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Match Play is a golf/suspense novel. Dust of Autumn is a bloody one set in upstate New York. Prairie View is set in South Dakota, with a final scene atop Rattlesnake Butte. Life in the Arbor is a children's book about Rollie Rabbit and his friends (on about a fourth grade level). The Black Widow involves an elaborate extortion scheme. Doggy-Dog World is my memoir. And ES3 is a description of my method for examining English sentence structure.
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Thursday, February 21

Words to Play With

I’m a big fan of words, English words, that is. I guess that goes almost without saying since I chose to teach English all my life. And English words can be so interesting but often so peculiar. For example, “invalid” has two pronunciations and two meanings. When it’s an adjective and pronounced “in-VAL-id,” it describes something no longer valid—having no force, null or void. But when it’s a noun and pronounced “IN-val-id,” it describes a weak, sickly person, especially one who is chronically ill or disabled. What a cruel thing to call a sick or disabled person, suggesting he’s null or void.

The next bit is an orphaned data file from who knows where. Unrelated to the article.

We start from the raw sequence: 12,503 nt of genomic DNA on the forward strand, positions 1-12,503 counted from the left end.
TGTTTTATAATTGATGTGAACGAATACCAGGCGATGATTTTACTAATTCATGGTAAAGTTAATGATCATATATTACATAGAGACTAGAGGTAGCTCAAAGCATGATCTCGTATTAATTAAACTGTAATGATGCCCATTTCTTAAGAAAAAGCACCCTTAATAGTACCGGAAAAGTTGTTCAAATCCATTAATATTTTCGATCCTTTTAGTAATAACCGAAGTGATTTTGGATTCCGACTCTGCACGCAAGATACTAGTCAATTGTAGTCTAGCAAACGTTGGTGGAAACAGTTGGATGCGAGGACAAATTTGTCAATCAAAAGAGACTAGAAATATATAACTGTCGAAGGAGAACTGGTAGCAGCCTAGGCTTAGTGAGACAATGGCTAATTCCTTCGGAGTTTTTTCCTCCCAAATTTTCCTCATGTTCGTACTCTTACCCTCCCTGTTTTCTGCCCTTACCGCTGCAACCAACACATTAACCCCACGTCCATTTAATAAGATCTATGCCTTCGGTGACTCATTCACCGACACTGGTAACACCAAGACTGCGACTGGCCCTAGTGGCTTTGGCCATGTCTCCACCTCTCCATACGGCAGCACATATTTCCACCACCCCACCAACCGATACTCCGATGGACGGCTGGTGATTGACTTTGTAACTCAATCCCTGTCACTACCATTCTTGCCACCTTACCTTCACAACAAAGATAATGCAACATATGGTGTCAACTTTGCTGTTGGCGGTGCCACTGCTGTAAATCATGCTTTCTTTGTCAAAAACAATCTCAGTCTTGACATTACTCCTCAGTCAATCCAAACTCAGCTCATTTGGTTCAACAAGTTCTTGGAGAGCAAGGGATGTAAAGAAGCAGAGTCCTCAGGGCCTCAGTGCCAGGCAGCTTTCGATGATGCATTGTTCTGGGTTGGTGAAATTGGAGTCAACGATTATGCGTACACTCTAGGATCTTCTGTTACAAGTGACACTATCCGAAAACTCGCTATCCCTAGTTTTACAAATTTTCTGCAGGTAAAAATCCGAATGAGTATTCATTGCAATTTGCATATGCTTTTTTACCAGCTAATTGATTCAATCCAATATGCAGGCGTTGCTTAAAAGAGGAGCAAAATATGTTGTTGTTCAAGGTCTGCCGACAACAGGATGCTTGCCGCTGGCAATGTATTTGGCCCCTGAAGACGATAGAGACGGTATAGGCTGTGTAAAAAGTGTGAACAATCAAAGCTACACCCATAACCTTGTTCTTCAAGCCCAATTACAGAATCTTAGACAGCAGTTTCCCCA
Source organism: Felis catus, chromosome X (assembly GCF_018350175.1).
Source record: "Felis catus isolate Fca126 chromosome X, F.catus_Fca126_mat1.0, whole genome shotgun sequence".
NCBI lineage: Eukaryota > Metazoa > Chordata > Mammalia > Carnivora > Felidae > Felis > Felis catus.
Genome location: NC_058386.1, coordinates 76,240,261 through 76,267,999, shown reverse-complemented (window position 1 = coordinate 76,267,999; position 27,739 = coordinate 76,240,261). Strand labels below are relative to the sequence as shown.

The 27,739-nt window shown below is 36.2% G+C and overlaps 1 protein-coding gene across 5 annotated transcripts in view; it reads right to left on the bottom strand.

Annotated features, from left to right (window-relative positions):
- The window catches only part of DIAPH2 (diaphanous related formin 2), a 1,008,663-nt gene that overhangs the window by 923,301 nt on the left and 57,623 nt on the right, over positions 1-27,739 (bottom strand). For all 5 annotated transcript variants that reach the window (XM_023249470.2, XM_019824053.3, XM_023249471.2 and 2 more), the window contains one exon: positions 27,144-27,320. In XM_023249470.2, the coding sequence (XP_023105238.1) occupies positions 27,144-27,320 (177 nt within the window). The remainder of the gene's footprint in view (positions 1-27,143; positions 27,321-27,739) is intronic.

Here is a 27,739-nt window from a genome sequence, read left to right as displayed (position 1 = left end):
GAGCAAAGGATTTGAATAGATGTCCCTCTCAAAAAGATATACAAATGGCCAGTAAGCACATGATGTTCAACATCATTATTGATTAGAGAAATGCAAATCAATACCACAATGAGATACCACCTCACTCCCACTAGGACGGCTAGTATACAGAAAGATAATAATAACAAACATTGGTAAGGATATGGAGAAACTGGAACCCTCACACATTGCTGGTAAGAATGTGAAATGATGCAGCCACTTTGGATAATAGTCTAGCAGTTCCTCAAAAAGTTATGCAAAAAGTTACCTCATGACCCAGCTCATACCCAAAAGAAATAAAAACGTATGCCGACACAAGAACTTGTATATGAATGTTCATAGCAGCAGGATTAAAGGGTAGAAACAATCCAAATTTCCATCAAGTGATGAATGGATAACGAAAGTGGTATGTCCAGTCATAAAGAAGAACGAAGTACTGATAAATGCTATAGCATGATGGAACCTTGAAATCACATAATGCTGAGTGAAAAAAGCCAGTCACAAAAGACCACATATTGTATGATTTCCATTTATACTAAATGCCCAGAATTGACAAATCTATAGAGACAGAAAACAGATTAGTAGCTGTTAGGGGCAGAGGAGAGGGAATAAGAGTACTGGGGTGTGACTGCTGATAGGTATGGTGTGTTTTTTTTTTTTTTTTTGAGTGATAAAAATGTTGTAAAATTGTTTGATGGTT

Another set of words involves the suffix “-ful,” which derives from Anglo Saxon, and “-ous,” which derives from old French by way of Latin. The both mean “full of” whatever is the root to which it attaches ("harmonious, full of harmony"). We have a small group of words which can take either suffix and mean essentially the same thing: beautiful and beauteous, wonderful and wondrous, plentiful and plenteous, graceful and gracious, pitiful and piteous, bountiful and bounteous, joyful and joyous, rightful and righteous, doubtful and dubious. All of these pairs are nearly synonymous, but not quite. Each one has taken on slightly different hues and one almost has to consult a dictionary to see the proper usage for each. The best example might be graceful and gracious. “Graceful” suggests beauty of form, expression, or movement, especially physical movement. “Gracious” suggests a person showing kindness or courtesy, mercy or compassion. Both describe people who are full of grace, but one a physical grace, the other a mental grace.

But we also have many words ending in “–ful” that don’t have a near synonym ending in “-ous” and many ending in “-ous” that don’t have a brotherly “-ful.” Many of them should, though, with some fanciful (fancifous) or humorous (humorful) results. For example, “sinful” might have “sinuous,” the one meaning full of sin, the other meaning full of twists and turns, like the serpent that tempted Adam and Eve with that tasty, sinful (sinuous) apple. If there’s a “righteous,” why not a “wrongeous?” For every “sorrowful,” there should be a “sorrowous,” a “hateous” for every “hateful,” a “stupendeful” for every “stupendous,” a “malodorful” for every “malodorous,” a “ridicuful” for every “ridiculous.” And to end this discussion, we should have both a “bsifous” as well as a “bsiful.”

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